Then there’s The World Ends With You: Final Remix; this is a cult Square-Enix game, but it sees a market for it on the Nintendo Switch that it didn’t see on the 3DS or Wii U. Square-Enix hasn’t been shy about its support of the Switch, that’s for sure, but bringing a cult favourite over is a big statement of confidence. This is not a no-risk move, especially considering the controls are changing, new content is being added and the visuals are having to largely be redone as well (it is, to all intents and purposes, a remaster). But Square-Enix has enough faith in the Switch, and its market and consumers, to believe that this will find itself another niche corner to grow and flourish.

There are others – L.A. Noire was a big statement from RockStar Games; there’s history there, and most of it unpleasant. Skyrim, Doom and Wolfenstein II: The New Colossus are all ports, but look back a few years and see how Bethesda spoke of Nintendo. They were not shy of their viewpoint, and they were not shy in the language they used. But three major games on the Switch? That’s a big statement to be making as well.

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Not to mention getting exclusive content as well.

 

These aren’t “token ports” – they’re given equal billing if not, like Dark Souls Remastered, pushed right to the front.

Let’s also acknowledge that the Switch really did catch the industry with its pants down. A few, like Bethesda, saw potential early on but most of the industry seemed to not be very sure of the idea of a hybrid console. With doubts erased, sales doing extremely well and serious software sales stories of superlative superiority (alliteration crits you for 9,999!), the Switch is no longer the “novelty” – it’s the device being heralded as giving the console market back a pulse.

Exclusives take time; with Nintendo having reportedly only shown the thing off back during E3 of 2016 – only four months before the October Trailer video – the bulk of the first push was invariably going to be ports. With a lot of industry development times being between 24 – 30 months (or 2 to 2.5 years), you put out things and try and see if there is a market there, or to build a market. It’s how it works. The start of the PS4’s life was, primarily, cross-gen ports.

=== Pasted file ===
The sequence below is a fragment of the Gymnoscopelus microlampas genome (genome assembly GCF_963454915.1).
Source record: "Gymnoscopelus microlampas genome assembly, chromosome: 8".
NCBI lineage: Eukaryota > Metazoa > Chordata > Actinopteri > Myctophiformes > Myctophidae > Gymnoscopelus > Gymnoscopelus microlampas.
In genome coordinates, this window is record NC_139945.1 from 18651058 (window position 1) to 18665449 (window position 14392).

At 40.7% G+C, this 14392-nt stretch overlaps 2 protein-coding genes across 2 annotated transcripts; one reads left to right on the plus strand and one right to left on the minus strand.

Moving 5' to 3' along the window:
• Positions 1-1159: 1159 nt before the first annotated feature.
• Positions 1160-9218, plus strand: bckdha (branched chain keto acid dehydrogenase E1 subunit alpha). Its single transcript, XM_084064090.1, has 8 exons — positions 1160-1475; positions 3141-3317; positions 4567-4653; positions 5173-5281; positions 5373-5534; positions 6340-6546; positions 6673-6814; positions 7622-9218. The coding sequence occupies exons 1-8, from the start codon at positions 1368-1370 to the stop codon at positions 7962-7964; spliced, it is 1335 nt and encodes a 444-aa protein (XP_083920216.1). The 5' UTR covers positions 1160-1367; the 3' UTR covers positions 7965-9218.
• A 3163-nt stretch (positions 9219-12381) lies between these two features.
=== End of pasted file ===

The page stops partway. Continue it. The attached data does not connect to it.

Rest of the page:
The Switch has an advantage though; it’s a hybrid. Which means sure, you’re buying your game again. But – now you can take this game with you. You don’t have to wait until you get home – it’ll be there in your bag whenever you want to dabble. It’s a gimmick, but it also happens to be a very good gimmick no-one else is doing right now. That puts the Switch into its own very unique category, where buying a game again elicits the odd groan until people get it in their hands (see: Mario Kart 8 Deluxe). It would help if the games were a little cheaper – but that’s a time thing, and not much else.

If the Switch was just wall to wall ports, I might see a reason to complain. But it’s not – not by a long shot. There’s tons of original content on the Switch already, plenty of fresh new indie content (and some really good ports), and some decent third-party games as well – Doom 2016 in a handheld form is quite something. Nintendo has had more big, original content in its first year than most get in their first two or even three years. A smattering of ports isn’t the worst thing – because the Switch is different. And it’s different predominantly because many gamers, critics and publishers made Nintendo be different.

Third-party ports and remasters is a thing beyond Nintendo’s control – but it sure isn’t going to turn down the support. And as I said, Wii U ports… there really aren’t enough of those games to imagine that this is going to be a long-term problem.

And let’s not forget this; Sony’s big PSX announcement was a remastered MediEvil, and one of their biggest releases this year… is a remastered Shadow of the Colossus.

Nintendo is hardly “special” in this regard, and making it out to be is rank hypocrisy.